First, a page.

The Sackler family also has ties to the Yale School of Medicine. In 2009, the family endowed the $3-million Richard Sackler and Jonathan Sackler Professorship in Internal Medicine which was held until last year by Thomas Lynch Jr., who declined to comment. The position is currently held by Charles Fuchs, who directed requests for comment to a hospital spokesman. In an August 2014 issue of Medicine@Yale, medical school dean Robert Alpern called Richard Sackler a “steadfast friend of the medical school” in a “time of decreased federal funding.” Alpern referred requests for comment to O’Connor.
Despite benefits from the Sackler Institute, Kolodny maintained that Yale has a moral impetus to rename the program. “Yale University, if they are taking money from the Sacklers, they are taking blood money,” Kolodny argued. “That money came from the marketing of the Sackler family’s activities which led to millions of people becoming addicted and thousands of people dying.”
“I think Yale University can afford to give the Sacklers back their money,” he added.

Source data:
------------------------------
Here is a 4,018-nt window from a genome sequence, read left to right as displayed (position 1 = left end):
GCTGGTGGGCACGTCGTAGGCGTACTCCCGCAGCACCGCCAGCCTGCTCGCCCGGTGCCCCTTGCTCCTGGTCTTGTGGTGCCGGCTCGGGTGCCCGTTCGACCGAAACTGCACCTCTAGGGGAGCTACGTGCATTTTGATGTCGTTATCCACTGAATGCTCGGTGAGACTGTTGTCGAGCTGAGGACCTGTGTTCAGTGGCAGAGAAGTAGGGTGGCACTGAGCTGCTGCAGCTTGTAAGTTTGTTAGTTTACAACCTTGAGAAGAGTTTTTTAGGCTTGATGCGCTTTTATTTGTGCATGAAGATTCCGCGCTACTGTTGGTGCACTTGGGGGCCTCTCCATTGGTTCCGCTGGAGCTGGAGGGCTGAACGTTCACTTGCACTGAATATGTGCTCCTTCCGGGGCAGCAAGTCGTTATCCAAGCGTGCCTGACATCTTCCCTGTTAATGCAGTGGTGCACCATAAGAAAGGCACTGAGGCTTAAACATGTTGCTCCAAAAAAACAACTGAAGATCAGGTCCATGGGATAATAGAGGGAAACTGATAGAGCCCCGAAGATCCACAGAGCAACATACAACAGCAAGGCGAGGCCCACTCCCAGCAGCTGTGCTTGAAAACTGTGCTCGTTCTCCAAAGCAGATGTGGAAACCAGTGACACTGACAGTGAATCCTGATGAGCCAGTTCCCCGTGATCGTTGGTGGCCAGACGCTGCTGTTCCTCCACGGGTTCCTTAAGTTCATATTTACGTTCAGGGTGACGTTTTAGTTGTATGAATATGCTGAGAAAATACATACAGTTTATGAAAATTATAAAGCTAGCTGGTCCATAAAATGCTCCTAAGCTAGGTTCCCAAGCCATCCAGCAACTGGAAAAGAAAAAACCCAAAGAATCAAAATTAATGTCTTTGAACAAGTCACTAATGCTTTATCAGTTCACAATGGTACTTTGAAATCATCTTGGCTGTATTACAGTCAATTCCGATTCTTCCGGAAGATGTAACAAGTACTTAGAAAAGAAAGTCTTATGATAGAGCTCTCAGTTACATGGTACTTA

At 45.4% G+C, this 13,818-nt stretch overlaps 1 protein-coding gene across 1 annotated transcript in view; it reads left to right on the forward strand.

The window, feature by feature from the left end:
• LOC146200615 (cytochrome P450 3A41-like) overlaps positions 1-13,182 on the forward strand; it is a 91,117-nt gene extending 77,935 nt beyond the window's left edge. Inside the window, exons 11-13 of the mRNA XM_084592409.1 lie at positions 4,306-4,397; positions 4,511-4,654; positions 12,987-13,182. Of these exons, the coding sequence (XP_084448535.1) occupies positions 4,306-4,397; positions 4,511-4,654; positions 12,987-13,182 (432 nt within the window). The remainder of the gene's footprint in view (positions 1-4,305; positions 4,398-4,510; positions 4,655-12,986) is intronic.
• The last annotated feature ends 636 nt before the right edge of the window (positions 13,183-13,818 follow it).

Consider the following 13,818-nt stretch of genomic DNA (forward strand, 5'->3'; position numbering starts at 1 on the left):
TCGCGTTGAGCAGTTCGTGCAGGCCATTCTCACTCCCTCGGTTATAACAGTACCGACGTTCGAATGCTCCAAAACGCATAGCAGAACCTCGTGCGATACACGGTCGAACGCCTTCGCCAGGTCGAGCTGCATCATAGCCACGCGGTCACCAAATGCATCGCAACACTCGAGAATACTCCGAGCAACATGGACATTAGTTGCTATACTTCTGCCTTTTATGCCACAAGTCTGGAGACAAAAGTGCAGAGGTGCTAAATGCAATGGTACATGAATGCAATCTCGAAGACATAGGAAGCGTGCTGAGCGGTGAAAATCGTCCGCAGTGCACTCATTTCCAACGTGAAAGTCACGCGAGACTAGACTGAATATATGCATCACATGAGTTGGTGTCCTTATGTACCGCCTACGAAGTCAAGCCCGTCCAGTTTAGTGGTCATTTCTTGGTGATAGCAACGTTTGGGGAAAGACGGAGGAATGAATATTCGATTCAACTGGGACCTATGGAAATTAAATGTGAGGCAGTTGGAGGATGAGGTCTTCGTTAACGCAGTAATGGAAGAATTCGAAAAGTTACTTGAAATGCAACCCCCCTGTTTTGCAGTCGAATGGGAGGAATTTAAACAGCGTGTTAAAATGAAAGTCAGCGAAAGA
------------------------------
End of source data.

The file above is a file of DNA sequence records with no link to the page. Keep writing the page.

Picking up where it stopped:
Given the financial incentive the University has not to rename, it seems likely the Sackler name is here to stay. According to Blight, it is possible increased controversy could cause Yale enough “discomfort” that it decides to reexamine the Sackler name. If that happens, the University will have to appoint a new committee to review the name in light of careful scrutiny of the family, he said.
“If it gets proven through lawsuits and other means that this drug, more than anything else, fueled the opioid epidemic, and if it’s been shown that this company really did mislead everyone, and if a record is shown and Yale gets sufficiently concerned that it appoints a committee to access the viability of a name like this … boy that committee is going to have a harder job than we did,” Blight mused to himself.
Sara Tabin | firstname.lastname@example.org .
Correction, Jan. 28: The article has been updated to reflect Patrick McKiernan’s current title as a spokesman for Harvard University.